Tsurpu monastery is located about 1-1,5 hours away from Lhasa. It is one of the most important monastic centers in Tibet. Tsurpu is the seat of Karmapa, the leader of Kagyu or Black Hat school of Tibetan Buddhism.
Tsurpu Monastery was founded in 1189 by the first Karmapa, Dusum Khyenpa, who was born in the eastern province of Kham region. He came to Central Tibet to study and at the age of thirty became a disciple of Gampopa. He returned to Kham and founded the monastery from which the Karma Kagyu order derived its name. Only towards the end of his life he return to Central Tibet to found Tsurpu. Shortly before he died he said that he would be reborn in Tibet and gave indications as to how he could be found. He was became the first lama to introduce the unique Tibetan custom of lines of recognised “Tulku” a practice that eventually became popular with all the main orders.
Dusum Khyenpa returned in 1204 as Karma Pakshi, the second karmapa nine years after his death. Again he was born in Kham and came to Tsurpu only when he was forty-three years old. He stayed there for six years. In 1256 he was invted by Kublai Khan, the founder of the Mongolian Yuan dynasty in China and disciple of the sakya Lama Pakpa, to the imperial court where, in acknowledgement of his teachings, he was presented with a black hat embellished with gold. He was also given the title “Pakshi” which means Master’ (Acharya) in Mongolian. However, in 1260 as a result of intrigue an rivalry, he found himself banished from the court and imprisoned. Upon his release four years later he went to Kham. After eight years of teaching he returned to Tsurpu and spent the rest of his life renovating and enlarging the monastery.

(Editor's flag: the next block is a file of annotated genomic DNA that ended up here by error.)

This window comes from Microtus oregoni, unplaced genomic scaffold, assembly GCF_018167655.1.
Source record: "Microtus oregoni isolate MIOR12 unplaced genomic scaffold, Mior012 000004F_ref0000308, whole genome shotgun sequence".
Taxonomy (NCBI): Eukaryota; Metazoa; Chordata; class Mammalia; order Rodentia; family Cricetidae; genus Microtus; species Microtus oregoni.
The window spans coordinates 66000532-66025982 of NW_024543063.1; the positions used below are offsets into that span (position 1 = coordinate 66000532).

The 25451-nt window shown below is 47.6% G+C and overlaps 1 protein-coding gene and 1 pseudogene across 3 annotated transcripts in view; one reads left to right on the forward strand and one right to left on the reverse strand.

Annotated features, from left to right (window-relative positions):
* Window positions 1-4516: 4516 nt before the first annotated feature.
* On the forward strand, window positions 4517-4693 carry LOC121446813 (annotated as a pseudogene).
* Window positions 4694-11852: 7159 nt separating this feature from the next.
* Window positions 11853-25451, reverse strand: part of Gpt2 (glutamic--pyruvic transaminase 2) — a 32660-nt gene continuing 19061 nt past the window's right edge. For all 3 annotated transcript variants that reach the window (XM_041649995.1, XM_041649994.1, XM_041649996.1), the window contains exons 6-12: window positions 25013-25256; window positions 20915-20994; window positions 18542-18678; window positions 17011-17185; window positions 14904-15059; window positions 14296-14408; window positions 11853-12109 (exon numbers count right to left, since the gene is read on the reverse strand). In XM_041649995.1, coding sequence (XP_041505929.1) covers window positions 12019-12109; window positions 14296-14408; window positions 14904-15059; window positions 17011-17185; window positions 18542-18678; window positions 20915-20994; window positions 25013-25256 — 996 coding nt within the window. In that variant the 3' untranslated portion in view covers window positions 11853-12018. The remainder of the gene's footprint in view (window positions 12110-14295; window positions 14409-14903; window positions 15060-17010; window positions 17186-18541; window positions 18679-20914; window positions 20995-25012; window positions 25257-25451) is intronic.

Tsurpu was further enlarged during the time of the Fifth Karmapa, Deshinshekpa, in the fifteenth century. Duringthe sixteenth and seventeenth centuries the Karmapa were the spiritual abvisors to the kings of Tsang and thus became powerful political figures. They vied with the early Dalai Lamas but when the Mongolian army of Gushri Khan defeated the king of Tsang and enthroned the fifth Dalai Lama as ruler of Tibet in 1642, they lost their political influence. Although many smaller monasteries belonging to the Karmapa sub-sect of the Kagyu school were then forcibly turned into Gelukpa centres, thus diminshing the power of the Kagyupa in Central Tibet, Rigpai Dorje, the Sixteenth Karmapa, went into exile in Rumtek sikkim and directed the Karma Kagyu order from there. A powerful and charismatic figure, he played an important role in preserving the doctrines of the Kagyu tradition and introducing them to the outside world. He died in Chicago in 1981. As the seat of the Karmapa, Tsurpu was the headquarters of the Karma Kagyu order in Tibet and had numerous other sub monasteries and temples scatterred throughout the country, many of which were in Kham. Monks from the order would travel here for their doctinal and contemplative training and,once qualified, return to their home province to take charge of their local monastery.
The building is the Zhi-wa’ Dratsang and this is the place where the monks now gather from their services. The principal object in the main hall downstairs is a throne for the Karmapa, on which stands a photograph of the most recent incarnation, the Sixteenth. To the side of the throne an older black and white picture in China, In 1958 shows him as a young man. The only ancient is one of Nugu Rinpoche, a teacher of the Eighth Karmapa, the great scholar Mikyo Dorje, to the right of the throne. Images of the First, Second and Sixteenth Karmapas sit to the left of the throne. The hall is small and not elaborately decorated. Tangkas most of them modern, depicting various Buddhas, Taras and different incarnations of the Karmapa hang on the walls.
On the upper storey is a protector chapel dedicated to Mahakala, Pelden Lhamo and Dharmaraja, and two residential chambers. The first of these chambers was where Jamgon Kontrul Rinpoche and Tai Situ Rinpoche styed during their 1984 visit. In a glass cases set into the wall are many small bronzes depicting the different Karmapas. These status are presumably quite old and many of them may have been cast while their subjects were still living. The second chamber houses four resently comissioned images of the three tibetan founders of the Kagyu school. Milarepa and Gampopa. To the right of Marpa is a statue of Rigpai Dorje, the Sixteenth Karmapa. Hanging from one of the pillars in the room is a photograph of Tsurpu taken in 1967, just before its destruction